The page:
Autumn Equinox: Daylight, Seasons, and Migration Through Maps

“Today is the Equinox! Are days and nights equal everywhere on Earth?”

The autumn equinox falls every year around September 23 or 24.  Equinox is latin for “equal nights.”  On this day, planet earth rotates so that the sun crosses from the Northern Hemisphere, across the equator, and to the Southern Hemisphere.

With Ms. Corwin’s Geography students, we explored an awesome interactive mapping tool, called Journey North.  This mapping and migration tool posed the question:  “Today is the Equinox! Are days and nights equal everywhere on Earth?”

From Journey North’s website, we followed these steps:
How to Report Your Daylight Hours
Step 1: Look up your sunrise/sunset for September 23, 2015.
   In Toledo, Oh:  7:23 A.M./ 7:32 P.M.  EST
Step 2: Find Daylight Hours
Calculate the length of time between sunrise and sunset.
  photoperiod:  11 hours 51 mins (11:51)
Step 3: Report your day length for the equinox.
 We did this!  We entered our area’s photoperiod, hours of daylight for others in the world to see!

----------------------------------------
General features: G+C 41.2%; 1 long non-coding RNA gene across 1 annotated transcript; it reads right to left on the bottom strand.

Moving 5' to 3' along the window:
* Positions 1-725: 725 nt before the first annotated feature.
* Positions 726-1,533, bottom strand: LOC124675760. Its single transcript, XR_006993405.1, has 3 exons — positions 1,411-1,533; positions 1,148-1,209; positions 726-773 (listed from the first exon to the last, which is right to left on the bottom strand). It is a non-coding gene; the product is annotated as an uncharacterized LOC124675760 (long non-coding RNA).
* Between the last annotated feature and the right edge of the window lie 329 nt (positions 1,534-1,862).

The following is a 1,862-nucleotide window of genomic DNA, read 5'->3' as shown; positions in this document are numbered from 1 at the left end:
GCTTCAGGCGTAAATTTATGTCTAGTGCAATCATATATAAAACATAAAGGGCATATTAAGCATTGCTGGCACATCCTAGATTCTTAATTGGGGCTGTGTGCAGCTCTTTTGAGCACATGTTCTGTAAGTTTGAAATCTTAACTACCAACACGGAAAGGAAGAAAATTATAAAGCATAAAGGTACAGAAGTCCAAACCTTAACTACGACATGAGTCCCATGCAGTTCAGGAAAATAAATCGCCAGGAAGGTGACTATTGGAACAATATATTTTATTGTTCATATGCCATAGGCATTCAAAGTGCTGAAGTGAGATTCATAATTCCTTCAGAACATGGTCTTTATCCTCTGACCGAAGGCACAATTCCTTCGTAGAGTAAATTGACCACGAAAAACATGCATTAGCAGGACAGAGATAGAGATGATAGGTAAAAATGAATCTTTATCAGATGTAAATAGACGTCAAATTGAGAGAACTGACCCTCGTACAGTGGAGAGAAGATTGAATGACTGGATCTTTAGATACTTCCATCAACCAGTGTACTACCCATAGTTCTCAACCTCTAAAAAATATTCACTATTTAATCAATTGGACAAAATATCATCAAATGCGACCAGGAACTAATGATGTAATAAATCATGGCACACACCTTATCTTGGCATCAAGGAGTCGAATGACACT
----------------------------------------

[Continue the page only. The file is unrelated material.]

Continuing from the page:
Step 4: Explore Map
  We picked reports in the Northern Hemisphere (Churchill, Manitoba, Canada had 12:15 hours of daylight; Bonn, Germany had 12:21 hours of sunlight).  Reports in the Southern Hemisphere were in places like Cape Town, South Africa (12:01 hours of daylight), and Tierra del Fuego, Argentina (12:09) – both at the southern tips of the continents of Africa and South America.
Most any habitable place on earth had close to twelve hours of light and 12 hours of darkness today.  Meanwhile, the far northern polar regions saw a glimpse of darkness for the first time in 6 months, while the far southern polar region of planet earth saw the first glimpse of sunlight.
Midnight in June in Arctic Svalbard!
Midnight in June in Arctic Svalbard!

This was a relevant time to share with young geographers my experience of 24 hours of daylight/ 7 days a week while in Arctic Svalbard aboard the National Geographic Explorer.  The midnight sun happens in the summer months north of the Arctic Circle, where the sun can be visible for a continuous 24 hours.  And as the sunlight shifts  to the opposite side of the world, the northern polar region polar bears will be eventually in total darkness.  The opposite idea, polar night, occurs in winter when the sun stays below the horizon throughout the day.
Gradually, as our seasons change, the penguins in the south by the Antarctic Circle will have constant daylight, as the sun remains visible at their local midnight.

Therefore, 24/7 daylight in the Arctic (North Polar region) means 24/7 darkness in the Antarctic (South Polar region).  Today’s Equinox marks an official change of seasons.  I loved co-teaching with our Geography Teacher, Ms. Corwin today.  We taught that animals use the Equinox, a change of seasons, to migrate.  What a great way to teach geography- actively studying maps as animals and seasons move across them.

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